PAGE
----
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    dinosaurs (probably) had unidirectional air-sac lungs the most efficient from to respiration to have evolved, and of course oxygen-carrying blood, insects have nothing but air pores.
     
  15. iceaura Valued Senior Member

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    Average size of an evolutionary lineage will usually increase with evolutionary time simply because the most likely original being in any given new line is small.

    On top of the other considerations.
     
  16. ScyentsIzLief Banned Banned

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    Anyone here believe gravity had something to do with the size of dinosaurs?

    Because if gravity was the same then as it is now, dinosaurs would not be able to operate efficiently, especially the predators. They would be simply to big to move faster than a few miles per hour, especially the T-Rex, who needed to move fast to catch preys.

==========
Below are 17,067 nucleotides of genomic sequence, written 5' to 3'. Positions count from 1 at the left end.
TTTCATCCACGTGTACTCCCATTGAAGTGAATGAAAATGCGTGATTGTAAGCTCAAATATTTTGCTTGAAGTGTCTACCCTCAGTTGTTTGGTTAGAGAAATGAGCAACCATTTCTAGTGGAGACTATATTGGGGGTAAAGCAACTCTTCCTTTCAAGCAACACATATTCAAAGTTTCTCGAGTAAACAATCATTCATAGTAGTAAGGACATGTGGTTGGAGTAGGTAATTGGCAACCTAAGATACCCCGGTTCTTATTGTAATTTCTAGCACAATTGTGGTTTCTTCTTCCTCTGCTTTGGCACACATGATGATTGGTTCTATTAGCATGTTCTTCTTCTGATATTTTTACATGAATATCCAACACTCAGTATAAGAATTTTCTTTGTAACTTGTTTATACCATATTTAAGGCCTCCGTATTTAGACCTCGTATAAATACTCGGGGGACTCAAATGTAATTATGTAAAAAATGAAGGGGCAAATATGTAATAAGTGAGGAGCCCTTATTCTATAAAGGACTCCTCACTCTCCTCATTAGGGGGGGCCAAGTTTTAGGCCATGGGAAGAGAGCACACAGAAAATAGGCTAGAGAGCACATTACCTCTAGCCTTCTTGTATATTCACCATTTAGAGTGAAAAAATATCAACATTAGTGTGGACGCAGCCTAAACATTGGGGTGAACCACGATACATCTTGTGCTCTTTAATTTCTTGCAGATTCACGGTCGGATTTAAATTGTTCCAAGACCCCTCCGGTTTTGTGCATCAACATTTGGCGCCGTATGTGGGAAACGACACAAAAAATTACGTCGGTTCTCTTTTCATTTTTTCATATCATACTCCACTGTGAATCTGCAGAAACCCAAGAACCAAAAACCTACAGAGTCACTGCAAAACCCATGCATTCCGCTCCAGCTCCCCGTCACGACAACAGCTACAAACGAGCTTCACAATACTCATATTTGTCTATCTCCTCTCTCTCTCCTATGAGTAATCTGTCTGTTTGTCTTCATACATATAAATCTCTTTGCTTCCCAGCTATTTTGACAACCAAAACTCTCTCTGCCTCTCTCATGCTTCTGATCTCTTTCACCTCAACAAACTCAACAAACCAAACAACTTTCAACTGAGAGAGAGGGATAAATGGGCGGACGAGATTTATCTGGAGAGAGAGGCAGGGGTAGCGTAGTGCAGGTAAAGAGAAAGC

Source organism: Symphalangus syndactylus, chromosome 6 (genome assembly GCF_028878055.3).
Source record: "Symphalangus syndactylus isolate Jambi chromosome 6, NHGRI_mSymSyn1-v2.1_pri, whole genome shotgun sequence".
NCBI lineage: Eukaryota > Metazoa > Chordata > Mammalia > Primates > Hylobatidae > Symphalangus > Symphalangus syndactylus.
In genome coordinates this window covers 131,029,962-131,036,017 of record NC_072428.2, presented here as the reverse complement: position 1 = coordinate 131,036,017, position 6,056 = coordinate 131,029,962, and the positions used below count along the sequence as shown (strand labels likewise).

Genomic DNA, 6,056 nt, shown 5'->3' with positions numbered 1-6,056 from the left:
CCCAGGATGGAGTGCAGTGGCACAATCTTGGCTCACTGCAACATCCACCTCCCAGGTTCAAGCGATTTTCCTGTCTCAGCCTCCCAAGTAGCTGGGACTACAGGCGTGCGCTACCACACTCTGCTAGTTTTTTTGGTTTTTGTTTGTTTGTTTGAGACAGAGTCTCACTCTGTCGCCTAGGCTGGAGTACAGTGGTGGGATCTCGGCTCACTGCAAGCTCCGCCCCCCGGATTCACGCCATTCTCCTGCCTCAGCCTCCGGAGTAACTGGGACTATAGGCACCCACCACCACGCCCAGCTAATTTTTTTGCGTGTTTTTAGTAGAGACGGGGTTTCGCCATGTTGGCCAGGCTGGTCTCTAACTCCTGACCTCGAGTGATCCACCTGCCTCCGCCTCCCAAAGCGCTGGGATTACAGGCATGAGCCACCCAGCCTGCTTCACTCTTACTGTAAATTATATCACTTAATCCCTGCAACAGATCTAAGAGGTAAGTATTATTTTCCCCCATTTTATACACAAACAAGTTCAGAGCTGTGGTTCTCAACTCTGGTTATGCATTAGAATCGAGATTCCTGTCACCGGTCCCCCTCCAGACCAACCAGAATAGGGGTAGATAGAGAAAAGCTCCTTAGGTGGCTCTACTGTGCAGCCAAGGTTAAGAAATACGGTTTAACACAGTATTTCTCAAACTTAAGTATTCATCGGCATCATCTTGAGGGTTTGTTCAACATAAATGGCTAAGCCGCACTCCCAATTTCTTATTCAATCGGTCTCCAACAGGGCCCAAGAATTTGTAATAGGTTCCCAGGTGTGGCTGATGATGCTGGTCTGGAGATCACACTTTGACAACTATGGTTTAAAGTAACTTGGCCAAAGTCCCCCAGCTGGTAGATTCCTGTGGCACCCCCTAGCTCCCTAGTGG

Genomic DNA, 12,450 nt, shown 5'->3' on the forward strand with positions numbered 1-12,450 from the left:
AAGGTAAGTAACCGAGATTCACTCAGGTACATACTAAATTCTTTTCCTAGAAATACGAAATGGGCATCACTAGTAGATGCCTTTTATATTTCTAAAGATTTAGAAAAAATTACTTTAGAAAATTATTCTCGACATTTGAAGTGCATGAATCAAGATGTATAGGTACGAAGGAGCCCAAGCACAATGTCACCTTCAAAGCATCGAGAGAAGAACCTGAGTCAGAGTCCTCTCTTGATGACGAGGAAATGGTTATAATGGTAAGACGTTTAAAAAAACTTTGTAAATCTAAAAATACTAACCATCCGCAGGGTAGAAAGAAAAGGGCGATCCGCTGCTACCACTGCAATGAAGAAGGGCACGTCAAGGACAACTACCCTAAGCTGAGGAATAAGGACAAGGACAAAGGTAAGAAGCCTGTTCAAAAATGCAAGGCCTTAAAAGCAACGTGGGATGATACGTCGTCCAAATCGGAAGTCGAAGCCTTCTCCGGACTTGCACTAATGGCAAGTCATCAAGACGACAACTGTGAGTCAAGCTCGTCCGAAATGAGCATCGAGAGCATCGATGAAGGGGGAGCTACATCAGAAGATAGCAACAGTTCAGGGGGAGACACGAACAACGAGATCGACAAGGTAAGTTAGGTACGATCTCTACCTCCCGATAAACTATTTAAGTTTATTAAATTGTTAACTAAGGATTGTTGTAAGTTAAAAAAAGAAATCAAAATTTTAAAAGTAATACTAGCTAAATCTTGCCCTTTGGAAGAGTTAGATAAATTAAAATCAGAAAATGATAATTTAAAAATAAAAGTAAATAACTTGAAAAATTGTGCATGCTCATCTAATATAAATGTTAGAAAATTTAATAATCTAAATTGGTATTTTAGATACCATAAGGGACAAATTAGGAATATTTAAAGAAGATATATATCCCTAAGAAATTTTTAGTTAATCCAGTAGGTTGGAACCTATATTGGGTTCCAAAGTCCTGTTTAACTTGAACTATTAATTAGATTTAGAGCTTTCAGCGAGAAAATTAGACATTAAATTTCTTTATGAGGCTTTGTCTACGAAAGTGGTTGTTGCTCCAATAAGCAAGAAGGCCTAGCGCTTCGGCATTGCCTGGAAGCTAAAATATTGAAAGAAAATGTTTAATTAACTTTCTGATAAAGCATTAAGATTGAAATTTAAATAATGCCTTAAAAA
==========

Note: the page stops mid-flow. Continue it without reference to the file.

If we accept the Earth Expansion theory, and accept that earth was 1/4 the size of earth now (in the time of the dinosaurs), gravity would have been 1/4 of what it is now also. Which means dinosaurs would be able to operate like animals presently. Dinosaurs grew big because the environment allowed them to grow big, and gravity played an important role.
     
  17. ElectricFetus Sanity going, going, gone Valued Senior Member

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    you got a reference on that?
     
  18. OilIsMastery Banned Banned

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    The size of animals has decreased over time because, since the Earth is growing, there is no gravitational constant (G).

    See Hurrel, S.: http://www.dinox.org/

    Attempts to find and solve for G have been an utter failure, which is to say it's a myth.